Another area school district is expressing doubts over the Ohio Attorney General’s Office’s ability to recover funds from the failed Electronic Classroom of Tomorrow as the AG’s office is touting its track record for aggressively going after misspent public money.
In a legal filing Tuesday in Franklin County Common Pleas Court, the AG’s office argues it has obtained, or is pursuing, $66.4 million in misspent public funds paid to charter schools or their operators across Ohio.
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But Springfield City Schools is joining Dayton Public Schools and the Logan-Hocking School District in arguing in court that they don’t want the state representing them in getting money from ECOT.
The school districts argue that Attorney General Mike DeWine – the Republican candidate for governor – is soft on charter schools and has received campaign donations from ECOT founder Bill Lager. Democratic candidate Richard Cordray also received money from ECOT, though far less. Both candidates later donated the funds to charity.
The AG’s office filing says Dayton schools lacks standing to intervene in the case, that their interest is adequately represented by the state, and the AG’s office “has successfully pursued multiple cases addressing charter school fraud.”
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Dayton Public Schools estimates ECOT received $20 million that would have otherwise come to Dayton Public Schools since 2012. Springfield’s school district estimates it lost $3.7 million to ECOT.
Springfield schools Superintendent Bob Hill said the AG’s office has been slow to take action against ECOT.
“The fear is at some point, depending on what happens in the November election, that this whole lawsuit and attempt to recover money by the AG could go away,” Hill said.
DPS and Springfield are both working with the Cleveland-based law firm Cohen, Rosenthal and Kramer. The firm is working on a contingency fee, meaning it gets paid only if the districts succeed. If they do succeed, the districts could get the same amount of money as under the state’s lawsuit, minus attorney fees. But the districts are skeptical that DeWine would be as aggressive as their attorney.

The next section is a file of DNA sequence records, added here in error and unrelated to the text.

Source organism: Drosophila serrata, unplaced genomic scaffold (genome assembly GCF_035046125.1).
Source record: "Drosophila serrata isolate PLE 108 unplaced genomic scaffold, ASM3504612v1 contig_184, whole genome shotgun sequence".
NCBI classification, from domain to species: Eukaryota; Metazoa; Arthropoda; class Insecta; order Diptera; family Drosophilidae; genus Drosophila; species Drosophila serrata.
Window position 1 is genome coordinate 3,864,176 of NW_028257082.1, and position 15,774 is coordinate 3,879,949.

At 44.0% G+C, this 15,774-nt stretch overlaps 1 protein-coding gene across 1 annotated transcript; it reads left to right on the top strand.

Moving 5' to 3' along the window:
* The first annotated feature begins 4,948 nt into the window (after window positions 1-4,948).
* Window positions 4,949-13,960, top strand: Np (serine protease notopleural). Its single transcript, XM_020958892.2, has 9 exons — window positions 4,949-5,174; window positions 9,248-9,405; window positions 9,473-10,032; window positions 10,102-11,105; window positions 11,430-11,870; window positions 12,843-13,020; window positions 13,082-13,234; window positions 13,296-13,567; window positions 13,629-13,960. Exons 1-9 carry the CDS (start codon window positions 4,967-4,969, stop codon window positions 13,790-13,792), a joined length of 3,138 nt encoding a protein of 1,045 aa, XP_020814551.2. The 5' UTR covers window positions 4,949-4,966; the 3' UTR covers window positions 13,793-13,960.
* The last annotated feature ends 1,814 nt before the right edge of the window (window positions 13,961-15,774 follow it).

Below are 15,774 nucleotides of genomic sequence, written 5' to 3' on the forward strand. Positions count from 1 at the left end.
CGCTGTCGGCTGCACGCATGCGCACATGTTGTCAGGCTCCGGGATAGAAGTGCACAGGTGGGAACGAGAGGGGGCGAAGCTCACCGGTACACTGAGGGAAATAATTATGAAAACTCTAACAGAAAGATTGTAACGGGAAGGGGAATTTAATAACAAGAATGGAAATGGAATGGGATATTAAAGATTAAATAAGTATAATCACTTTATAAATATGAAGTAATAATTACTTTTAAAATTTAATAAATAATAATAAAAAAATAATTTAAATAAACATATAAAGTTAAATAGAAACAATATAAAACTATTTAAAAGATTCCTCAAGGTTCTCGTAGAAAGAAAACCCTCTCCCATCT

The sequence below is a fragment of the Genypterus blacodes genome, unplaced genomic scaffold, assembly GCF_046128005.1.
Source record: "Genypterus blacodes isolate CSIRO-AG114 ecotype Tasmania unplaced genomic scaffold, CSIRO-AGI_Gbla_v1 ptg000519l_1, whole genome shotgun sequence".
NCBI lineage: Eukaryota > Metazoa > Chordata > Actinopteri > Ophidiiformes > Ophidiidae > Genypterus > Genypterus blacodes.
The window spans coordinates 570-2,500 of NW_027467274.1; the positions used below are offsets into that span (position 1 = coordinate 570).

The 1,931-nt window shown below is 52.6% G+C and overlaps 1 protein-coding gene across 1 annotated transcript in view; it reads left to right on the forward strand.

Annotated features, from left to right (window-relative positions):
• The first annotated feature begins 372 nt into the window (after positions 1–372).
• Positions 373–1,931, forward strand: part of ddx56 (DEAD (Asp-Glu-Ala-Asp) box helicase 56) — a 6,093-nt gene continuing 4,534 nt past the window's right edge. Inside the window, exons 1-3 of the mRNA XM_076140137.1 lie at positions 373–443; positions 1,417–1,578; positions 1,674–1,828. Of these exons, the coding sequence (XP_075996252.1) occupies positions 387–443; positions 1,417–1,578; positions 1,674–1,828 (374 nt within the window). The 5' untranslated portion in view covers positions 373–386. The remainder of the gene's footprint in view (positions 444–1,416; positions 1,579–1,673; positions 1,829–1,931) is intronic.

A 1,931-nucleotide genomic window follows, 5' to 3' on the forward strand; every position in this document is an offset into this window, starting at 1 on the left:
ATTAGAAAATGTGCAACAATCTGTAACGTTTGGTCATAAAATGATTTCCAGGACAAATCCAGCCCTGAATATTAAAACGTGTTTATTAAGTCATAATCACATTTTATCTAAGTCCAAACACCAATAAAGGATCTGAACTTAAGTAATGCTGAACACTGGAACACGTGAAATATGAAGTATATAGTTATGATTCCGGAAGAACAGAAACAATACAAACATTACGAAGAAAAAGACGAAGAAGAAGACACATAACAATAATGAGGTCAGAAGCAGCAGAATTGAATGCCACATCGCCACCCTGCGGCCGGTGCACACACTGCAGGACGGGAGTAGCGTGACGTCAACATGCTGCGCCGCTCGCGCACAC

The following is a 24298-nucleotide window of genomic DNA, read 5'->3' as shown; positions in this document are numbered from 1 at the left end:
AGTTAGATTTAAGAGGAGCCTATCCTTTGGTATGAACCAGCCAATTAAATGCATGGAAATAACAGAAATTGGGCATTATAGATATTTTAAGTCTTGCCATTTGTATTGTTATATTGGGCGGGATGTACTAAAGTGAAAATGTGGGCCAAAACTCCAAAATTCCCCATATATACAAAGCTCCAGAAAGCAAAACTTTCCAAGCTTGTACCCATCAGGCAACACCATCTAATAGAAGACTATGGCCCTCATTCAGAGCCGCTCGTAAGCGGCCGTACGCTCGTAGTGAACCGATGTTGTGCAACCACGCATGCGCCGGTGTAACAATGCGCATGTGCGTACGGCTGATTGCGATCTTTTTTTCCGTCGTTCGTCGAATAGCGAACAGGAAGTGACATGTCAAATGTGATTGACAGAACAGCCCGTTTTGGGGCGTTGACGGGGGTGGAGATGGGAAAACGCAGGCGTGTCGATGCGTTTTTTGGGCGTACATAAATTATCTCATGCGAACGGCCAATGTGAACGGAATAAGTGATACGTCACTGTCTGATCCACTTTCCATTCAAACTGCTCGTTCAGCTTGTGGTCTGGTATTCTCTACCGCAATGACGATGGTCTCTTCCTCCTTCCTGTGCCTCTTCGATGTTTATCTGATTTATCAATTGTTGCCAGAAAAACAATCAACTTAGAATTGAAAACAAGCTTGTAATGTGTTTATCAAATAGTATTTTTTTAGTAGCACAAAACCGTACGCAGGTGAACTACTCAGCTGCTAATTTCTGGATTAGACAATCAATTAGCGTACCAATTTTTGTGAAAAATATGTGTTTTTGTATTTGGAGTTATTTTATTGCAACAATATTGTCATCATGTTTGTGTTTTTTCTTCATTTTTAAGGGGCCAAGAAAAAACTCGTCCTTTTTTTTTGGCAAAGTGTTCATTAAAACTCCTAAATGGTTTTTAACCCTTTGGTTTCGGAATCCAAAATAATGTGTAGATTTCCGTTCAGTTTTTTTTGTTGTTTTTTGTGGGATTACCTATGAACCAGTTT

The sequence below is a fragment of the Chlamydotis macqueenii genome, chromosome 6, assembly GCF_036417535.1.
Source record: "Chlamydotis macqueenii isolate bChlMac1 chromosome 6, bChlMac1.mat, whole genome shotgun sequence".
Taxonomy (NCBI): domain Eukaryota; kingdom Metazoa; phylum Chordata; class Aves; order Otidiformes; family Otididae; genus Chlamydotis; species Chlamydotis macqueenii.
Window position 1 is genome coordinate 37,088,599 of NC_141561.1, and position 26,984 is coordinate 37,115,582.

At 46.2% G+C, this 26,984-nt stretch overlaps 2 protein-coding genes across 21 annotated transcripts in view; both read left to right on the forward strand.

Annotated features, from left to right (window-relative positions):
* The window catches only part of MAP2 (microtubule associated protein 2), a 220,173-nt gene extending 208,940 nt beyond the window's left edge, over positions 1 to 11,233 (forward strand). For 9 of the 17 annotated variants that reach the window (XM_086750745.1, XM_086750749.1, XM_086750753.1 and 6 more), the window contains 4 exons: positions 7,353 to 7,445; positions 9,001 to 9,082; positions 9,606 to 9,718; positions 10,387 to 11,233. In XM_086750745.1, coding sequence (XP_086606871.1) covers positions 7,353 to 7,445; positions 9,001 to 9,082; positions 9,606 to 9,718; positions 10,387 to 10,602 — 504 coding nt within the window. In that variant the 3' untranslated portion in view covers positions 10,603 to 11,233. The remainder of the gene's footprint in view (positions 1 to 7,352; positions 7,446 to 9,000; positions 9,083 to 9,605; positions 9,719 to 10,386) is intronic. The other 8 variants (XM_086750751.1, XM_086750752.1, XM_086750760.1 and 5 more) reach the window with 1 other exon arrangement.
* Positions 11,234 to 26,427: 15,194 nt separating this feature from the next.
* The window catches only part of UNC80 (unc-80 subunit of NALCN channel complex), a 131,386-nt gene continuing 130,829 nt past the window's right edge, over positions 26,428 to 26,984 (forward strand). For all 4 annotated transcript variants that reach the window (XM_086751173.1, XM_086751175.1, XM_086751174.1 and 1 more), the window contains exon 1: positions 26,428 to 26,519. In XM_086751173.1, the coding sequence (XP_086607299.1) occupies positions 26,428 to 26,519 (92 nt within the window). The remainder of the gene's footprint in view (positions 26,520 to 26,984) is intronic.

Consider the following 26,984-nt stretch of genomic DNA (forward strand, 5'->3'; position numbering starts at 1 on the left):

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ECOT shut down earlier this year after an Ohio Department of Education review found it was inflating its enrollment and attendance numbers. By some estimates, the online charter school collected more than $591 million from the state since 2012, money that would have gone to public schools if students had stayed in their local school district.
DeWine filed a lawsuit to recoup from Lager and other former ECOT officials the $62 million the school was found to have over-billed the state, as well as profits Lager’s companies Altair Management and IQ Innovations received for work done with ECOT.
Officials with DeWine’s office have alleged the districts’ legal filings are political. Cordray often brings up ECOT as an issue on the campaign trail, alleging DeWine was slow to act. DeWine counters that it was his office that finally took action against ECOT and Lager.
The state’s legal filing yesterday welcomes school districts to join their lawsuit instead of splitting off with their own legal action.
The state cites $8.2 million in judgments and audit findings the state has obtained since 2011, says it’s pursuing another $4.9 million related to audit findings, and obtained or is seeking another $53.3 million in judgments.
“The districts’ assertion that the Attorney General is too friendly towards charter schools is conclusively rebutted by the public record,” the filings says.